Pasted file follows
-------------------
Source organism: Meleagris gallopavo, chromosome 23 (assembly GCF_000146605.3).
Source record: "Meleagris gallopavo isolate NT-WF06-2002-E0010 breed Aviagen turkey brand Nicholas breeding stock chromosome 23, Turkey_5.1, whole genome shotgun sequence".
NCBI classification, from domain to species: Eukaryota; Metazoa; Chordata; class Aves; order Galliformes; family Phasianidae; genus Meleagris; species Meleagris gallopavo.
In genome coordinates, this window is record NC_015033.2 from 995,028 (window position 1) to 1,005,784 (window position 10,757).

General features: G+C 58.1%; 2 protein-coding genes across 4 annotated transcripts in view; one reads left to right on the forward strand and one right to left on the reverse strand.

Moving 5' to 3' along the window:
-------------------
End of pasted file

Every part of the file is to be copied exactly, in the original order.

Source organism: Meleagris gallopavo, chromosome 23 (assembly GCF_000146605.3).
Source record: "Meleagris gallopavo isolate NT-WF06-2002-E0010 breed Aviagen turkey brand Nicholas breeding stock chromosome 23, Turkey_5.1, whole genome shotgun sequence".
NCBI classification, from domain to species: Eukaryota; Metazoa; Chordata; class Aves; order Galliformes; family Phasianidae; genus Meleagris; species Meleagris gallopavo.
In genome coordinates, this window is record NC_015033.2 from 995,028 (window position 1) to 1,005,784 (window position 10,757).

General features: G+C 58.1%; 2 protein-coding genes across 4 annotated transcripts in view; one reads left to right on the forward strand and one right to left on the reverse strand.

Moving 5' to 3' along the window: